The story of Ode to Kirihito, at its heart, is a thinly veiled damnation of racism and discrimination. The main character, a doctor named Kirihito Osanai, is assigned by his hospital to travel to a remote, mountain village known as Doggodale, and verify if the source of a disease that is currently ravaging Japan known as Monmow originates from there.
Monmow causes a person to literally transform into a horrifying amalgamation of a human being and a dog; wherein their bones shift and expand at the same time giving them the appearance of a horrifying amalgamation of a dog and a human; the end result being death. What ends up happening, for reasons that are only revealed later, is that Kirihito’s hospital effectively abandons him and he inevitably catches Monmow.
For a manga author who is primarily known in the States for fun-loving and light shows such as Astro Boy and Kimba; this comic is extremely shocking in how dark, mature, and serious it is… yet it is a masterpiece of the medium in the way that The Count of Monte Cristo or Great Expectations is to prose. This comic was originally serialized in the 1970s, so either an effective or faithful (or both) cinematic adaptation was out of the question because movie making technology had not advanced to the point where Monmow could be portrayed and not look laughable.
An animated adaptation is entirely possible and there is no reason why it should not be made, but in my opinion, I think the story would have much more of a punch and be far more effective in live action because the story is one that is very human and is making a very important commentary on society at large; aspects which tend to come across better in live action.
Now that computers have conquered anything that was impossible back in the day, I think the time to make this movie is now and it is more than fitting if someone like Guillermo Del Toro (the latter of whom will have a HBO adaptation of the manga series, Monster, coming out next year) or the like could make this film and, if adapted correctly, has a high potential to be a very serious and powerful movie that would be neither ridiculed nor ignored.
#1: Maus – Art Spiegelman
If ever there were a work that captured the horror and bleakness of both Nazi Germany and the plight of the Jews better in the medium of comics, Art Spiegelman’s Maus stands alone in that category as what is widely agreed upon as one of the greatest comics ever made.
If you need more proof of that, in 1992 it became the first graphic novel to ever win a Pullitzer Prize; something has to be truly special in order to such a high honor. Fortunately, Maus is deserving of such a high award. The story of Maus is an autobiographical story of Art Spiegelman (referred to as Artie in the book) interviewing and recording his father, Vladek, about his experiences as a Jew during World War II.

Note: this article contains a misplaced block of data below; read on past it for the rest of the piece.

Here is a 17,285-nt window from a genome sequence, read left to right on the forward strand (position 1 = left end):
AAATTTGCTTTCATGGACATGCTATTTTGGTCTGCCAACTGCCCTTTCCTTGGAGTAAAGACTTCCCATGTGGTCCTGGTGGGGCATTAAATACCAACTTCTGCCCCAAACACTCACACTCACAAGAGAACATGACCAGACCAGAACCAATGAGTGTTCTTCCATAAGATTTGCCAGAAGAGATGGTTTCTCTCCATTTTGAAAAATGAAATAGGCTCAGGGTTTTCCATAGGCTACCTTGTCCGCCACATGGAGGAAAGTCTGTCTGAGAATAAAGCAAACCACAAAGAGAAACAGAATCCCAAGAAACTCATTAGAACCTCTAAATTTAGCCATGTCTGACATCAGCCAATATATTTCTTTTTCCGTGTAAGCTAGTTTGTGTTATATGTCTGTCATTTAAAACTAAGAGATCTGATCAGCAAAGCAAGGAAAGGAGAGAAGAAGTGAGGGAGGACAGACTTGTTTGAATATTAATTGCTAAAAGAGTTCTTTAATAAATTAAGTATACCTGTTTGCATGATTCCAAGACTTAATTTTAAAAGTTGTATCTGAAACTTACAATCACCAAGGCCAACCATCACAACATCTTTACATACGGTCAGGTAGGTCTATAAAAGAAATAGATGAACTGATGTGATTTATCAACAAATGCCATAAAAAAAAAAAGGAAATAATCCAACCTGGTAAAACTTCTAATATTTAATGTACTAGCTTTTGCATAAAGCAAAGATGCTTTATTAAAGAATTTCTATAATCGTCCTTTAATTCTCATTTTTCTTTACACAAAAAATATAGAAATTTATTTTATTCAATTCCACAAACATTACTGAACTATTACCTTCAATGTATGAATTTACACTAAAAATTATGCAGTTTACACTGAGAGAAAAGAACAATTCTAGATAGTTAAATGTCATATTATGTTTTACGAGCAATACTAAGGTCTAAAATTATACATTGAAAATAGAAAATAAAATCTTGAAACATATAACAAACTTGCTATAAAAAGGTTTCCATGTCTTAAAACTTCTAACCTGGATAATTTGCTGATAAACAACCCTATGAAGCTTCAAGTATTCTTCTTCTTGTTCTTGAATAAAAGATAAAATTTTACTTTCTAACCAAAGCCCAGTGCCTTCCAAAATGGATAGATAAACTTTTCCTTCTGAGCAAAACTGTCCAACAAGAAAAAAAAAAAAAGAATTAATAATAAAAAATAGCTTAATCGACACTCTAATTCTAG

His father was sent to Auschwitz and, through a series of tales so miraculous it seems impossible, escapes from it to live another day. The story jumps between Vladek’s flashbacks and Artie in the present trying to deal with both the eccentricities of Vladek and how difficult of a person he is to deal with, something which is both speculated by many in Vladek’s immediate family as well as implied by the narrative to be a result of his experiences.
What makes Maus utterly unique is that none of the characters are human, they are all animals. Specifically, the Jews are portrayed as mice and the Nazis are portrayed as cats. On the surface, that might seem distasteful and kitschy in every way, but Spiegelman has committed a miracle in that the style works perfectly and you are able to completely buy it with not one iota of irony or disbelief at any point.
I completely understand why Maus was not turned into an animated film around the time it was published, as animation was still heavily looked down upon by most Americans and exclusively associated with Disney. If a film adaptation of it were made at the time, it would have been a miserable failure due to the shared culture of Americans’ disdain towards animation.
Now, in the year 2014, having had the anime boom of the 1990s, the advent of Pixar’s films, and the rise of serious, adult animation (e.g. Waltz with Bashir, Persepolis, etc.), and the mainstream appeal of shows such as Family Guy; there is no better time to make a movie of this film than now.
If Maus were made, it can only be told in 2D (any other method is borderline sacrilege) and it would have to be designed in the way the graphic novel was drawn in (à la Sin City), or else it would never work. Although Spiegelman has turned down every offer to adapt it, I think Maus has the potential to be as equally powerful as the graphic novel was if handed off to people who have genuine love and respect for the work.